Use Hazel to Add Tags to Files

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Use Hazel to Add Tags to Files Sat Aug 04, 2018 10:35 am • by biznachio
Description
I love tagging files in MacOS. Tags allow us to add deep context to our files and make filtering files dead simple.

As much as I love tags, I loathe manually adding them. Fortunately Hazel's automation superpowers give us a way to apply tags programmatically.

I've pieced together a bash script that automatically adds tags to files. The script extracts words from a specific line in a text file to add as tags to a file. The script is customized to fit a larger paradigm, my knowledge and file workflow. I keep meticulous plain text notes to help me remember just about every aspect of my life. Each note includes the same front matter metadata.

Front Matter
Front matter contains extra information embedded directly within a file. You'll find a find several front matter formats: TOML, YAML, or JSON. I use YAML.

YAML uses a value:variable structure. YAML sits nice and tidy at the top of a text file. YAML front matter begins with three dashes (---), then any number of pre- or user-defined values and variables, and YAML ends with three more dashes (---).

It looks like this.

Code: Select all
---
Title: Cool Title
Date: 2018-08-04
Category: Writing
Tags: Hazel, Automation
---


There are tons of YAML variables and all sorts of services that use YAML (or any front matter format) in some way.

Most importantly, front matter is all text and resides in a plain text file. This singular fact lets us do all sorts of cool shit with the content inside the text file.

The Hazel rule and script I provide looks at a specific line in the front matter (the Tags: line/the 5th line), pulls the words out, and adds the words as tags to the file.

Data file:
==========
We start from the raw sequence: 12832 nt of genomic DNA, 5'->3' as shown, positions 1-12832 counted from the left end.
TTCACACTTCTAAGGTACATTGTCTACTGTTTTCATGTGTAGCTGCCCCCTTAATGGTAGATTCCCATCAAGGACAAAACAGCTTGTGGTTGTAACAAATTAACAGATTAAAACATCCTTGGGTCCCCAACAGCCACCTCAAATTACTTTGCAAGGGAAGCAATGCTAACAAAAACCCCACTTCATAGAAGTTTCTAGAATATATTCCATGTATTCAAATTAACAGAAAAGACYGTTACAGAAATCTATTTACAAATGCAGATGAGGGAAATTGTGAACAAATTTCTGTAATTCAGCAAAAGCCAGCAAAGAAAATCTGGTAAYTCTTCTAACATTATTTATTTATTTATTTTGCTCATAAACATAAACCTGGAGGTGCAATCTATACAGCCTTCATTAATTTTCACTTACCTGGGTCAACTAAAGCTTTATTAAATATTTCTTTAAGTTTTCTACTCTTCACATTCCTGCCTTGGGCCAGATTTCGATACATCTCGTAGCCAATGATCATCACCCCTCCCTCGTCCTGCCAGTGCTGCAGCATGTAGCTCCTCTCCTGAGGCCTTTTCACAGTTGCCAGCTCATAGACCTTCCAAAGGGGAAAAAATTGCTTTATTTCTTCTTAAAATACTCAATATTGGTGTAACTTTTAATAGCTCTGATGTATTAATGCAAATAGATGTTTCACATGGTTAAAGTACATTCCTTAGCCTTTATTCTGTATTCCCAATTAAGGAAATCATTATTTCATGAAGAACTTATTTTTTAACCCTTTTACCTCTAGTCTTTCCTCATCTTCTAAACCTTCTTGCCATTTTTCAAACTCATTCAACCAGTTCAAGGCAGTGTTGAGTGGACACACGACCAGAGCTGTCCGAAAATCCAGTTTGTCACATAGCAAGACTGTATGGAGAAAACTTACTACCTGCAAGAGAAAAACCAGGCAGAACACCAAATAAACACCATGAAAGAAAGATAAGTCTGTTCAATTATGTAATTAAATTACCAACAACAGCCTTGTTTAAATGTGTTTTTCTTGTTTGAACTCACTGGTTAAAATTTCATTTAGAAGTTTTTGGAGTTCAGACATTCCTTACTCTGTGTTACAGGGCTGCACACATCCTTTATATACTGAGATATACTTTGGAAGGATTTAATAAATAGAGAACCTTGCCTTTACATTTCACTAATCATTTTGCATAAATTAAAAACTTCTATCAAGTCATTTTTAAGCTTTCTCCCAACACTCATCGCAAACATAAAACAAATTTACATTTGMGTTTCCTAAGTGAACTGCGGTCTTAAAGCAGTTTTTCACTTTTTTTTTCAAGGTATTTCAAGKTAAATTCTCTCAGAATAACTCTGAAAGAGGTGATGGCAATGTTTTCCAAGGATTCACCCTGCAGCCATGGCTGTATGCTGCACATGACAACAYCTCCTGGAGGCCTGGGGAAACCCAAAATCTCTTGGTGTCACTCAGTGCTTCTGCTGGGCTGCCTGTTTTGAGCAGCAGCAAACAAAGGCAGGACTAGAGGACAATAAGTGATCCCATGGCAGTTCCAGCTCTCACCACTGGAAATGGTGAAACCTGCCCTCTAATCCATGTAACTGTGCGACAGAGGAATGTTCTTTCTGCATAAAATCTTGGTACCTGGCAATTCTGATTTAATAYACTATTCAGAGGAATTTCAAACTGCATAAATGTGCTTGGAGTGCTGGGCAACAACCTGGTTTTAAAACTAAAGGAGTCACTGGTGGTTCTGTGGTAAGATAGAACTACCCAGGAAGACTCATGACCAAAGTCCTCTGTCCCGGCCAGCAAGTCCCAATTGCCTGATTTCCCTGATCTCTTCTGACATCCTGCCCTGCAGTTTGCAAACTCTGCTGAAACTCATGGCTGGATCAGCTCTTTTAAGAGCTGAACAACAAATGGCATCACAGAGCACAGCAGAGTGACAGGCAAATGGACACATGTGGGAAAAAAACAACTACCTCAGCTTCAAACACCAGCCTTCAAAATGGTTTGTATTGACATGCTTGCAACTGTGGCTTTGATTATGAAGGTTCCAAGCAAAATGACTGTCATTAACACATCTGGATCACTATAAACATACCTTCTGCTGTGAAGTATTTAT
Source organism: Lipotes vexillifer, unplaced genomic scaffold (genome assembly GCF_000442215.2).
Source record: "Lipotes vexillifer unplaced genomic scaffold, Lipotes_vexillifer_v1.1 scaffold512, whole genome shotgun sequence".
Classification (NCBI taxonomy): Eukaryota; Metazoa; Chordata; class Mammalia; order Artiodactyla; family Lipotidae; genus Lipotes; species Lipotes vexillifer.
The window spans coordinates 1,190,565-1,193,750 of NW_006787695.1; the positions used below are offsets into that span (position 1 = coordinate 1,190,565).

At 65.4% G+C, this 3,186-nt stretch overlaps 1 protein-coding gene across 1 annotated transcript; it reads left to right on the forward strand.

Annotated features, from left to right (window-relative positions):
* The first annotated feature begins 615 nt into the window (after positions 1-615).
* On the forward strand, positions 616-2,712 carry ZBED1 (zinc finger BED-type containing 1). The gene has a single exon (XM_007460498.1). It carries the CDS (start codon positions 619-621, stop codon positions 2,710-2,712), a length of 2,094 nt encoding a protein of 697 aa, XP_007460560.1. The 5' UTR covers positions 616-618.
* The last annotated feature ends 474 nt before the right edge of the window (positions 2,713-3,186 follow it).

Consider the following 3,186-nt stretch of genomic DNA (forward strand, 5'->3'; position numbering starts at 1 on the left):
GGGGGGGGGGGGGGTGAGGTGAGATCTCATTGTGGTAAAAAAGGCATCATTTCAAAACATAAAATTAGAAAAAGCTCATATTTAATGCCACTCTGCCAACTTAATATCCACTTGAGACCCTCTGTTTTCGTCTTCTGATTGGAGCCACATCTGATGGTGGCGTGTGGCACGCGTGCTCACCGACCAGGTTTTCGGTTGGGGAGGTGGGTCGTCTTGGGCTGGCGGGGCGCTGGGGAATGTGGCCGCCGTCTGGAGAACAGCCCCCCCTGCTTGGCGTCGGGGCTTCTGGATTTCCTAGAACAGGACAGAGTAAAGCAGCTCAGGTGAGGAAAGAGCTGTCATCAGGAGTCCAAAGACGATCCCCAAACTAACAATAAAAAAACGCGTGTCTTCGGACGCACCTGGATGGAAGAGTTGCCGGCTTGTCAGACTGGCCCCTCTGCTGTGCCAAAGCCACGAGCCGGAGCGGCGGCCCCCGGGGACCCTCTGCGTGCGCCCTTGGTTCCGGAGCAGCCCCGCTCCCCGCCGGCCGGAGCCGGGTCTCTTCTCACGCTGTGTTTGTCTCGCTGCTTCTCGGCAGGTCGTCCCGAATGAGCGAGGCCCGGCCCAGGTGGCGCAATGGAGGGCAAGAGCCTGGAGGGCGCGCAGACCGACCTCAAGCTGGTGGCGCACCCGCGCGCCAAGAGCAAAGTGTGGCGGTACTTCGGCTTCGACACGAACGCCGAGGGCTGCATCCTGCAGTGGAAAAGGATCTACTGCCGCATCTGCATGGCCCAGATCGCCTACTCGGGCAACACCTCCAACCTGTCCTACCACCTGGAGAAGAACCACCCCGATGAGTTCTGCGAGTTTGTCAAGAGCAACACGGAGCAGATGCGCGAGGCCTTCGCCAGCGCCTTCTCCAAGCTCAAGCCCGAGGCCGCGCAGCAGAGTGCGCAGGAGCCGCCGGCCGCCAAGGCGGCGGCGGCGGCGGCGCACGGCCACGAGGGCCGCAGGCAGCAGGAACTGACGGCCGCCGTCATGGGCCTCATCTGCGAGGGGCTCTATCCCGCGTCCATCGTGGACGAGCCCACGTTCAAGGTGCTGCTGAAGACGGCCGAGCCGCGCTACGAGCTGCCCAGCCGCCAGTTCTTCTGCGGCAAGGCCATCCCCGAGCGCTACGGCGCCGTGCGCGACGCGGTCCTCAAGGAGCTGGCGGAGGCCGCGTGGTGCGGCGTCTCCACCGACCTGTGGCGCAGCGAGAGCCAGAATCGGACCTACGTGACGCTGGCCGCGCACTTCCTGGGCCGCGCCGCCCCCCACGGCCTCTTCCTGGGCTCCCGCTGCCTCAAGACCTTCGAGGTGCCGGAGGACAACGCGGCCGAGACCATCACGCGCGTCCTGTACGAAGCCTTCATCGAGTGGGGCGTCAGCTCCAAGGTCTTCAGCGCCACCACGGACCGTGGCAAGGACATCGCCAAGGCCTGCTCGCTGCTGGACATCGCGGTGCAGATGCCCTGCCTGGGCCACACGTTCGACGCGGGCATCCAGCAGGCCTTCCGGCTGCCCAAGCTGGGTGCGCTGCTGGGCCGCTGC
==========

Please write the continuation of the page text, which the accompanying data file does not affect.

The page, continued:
My Workflow, Briefly
I keep everything as text. I add front matter to every text file. Then I (used to) manually add the tags in MacOS.

Managing tags this way grew redundant. I wanted a way to extract the words in the Tags: line from the text file and automatically add them to that file. Hazel provided the way. Here's how to set it up for yourself.

How To

Prerequisites
- Install Homebrew - https://brew.sh
- Install tag command line tool - https://github.com/jdberry/tag/
- Hazel (obviously) - https://www.noodlesoft.com
- Some folder structure for your notes

The Hazel Rule
Plain and simple set up:

1. Give it a title. I named mine "Add YAML Tag(s)."
2. Scope the rule to run on modified files. You may have to add this after you've matched you files the first time if you have several notes.
- Date Last Modified is after Date Last Matched
3. Only match to files with the front matter value "Tags:"
- Contents contain Tags:
4. For matched files we want to Run a shell script
5. Click Edit script

The Script
Paste this bash script into the script popup.

Code: Select all
# look at the file's 5th line of text
# make an array of the words
# cut out the word Tags:
# translate , to new lines
 
arr=($(sed '5q;d' "$1" | cut -d " " -f2- | tr "," "\n"))

#echo ${arr[0]}

# loop through each array variable
# add a tag for each variable in the array
# adding tags require homebrew and tags command line tools

for i in ${arr[@]};
do
   tag -a $i "$1"
done

If you're curious how it works the script comments explain everything.

You can easily change what line the script looks at for tags. Updating the number (5) in the array assignment piece of code changes where the script looks. Keep in mind the very first line of text is one.

Code: Select all
'5q;d'

Limitations
I'm a novice script writer, not a professional. Unfortunately my lack of skills limits tags to only a single word. Multi-word tags will become two individual tags.

I'm sure my script is not as optimized as it could be. I pieced it together and it works so I let well-enough be.

Farewell
Hopefully someone else will find use in what I've shared. Enjoy and happy file tagging!
biznachio
 
Posts: 2
Joined: Sat Aug 04, 2018 6:42 am

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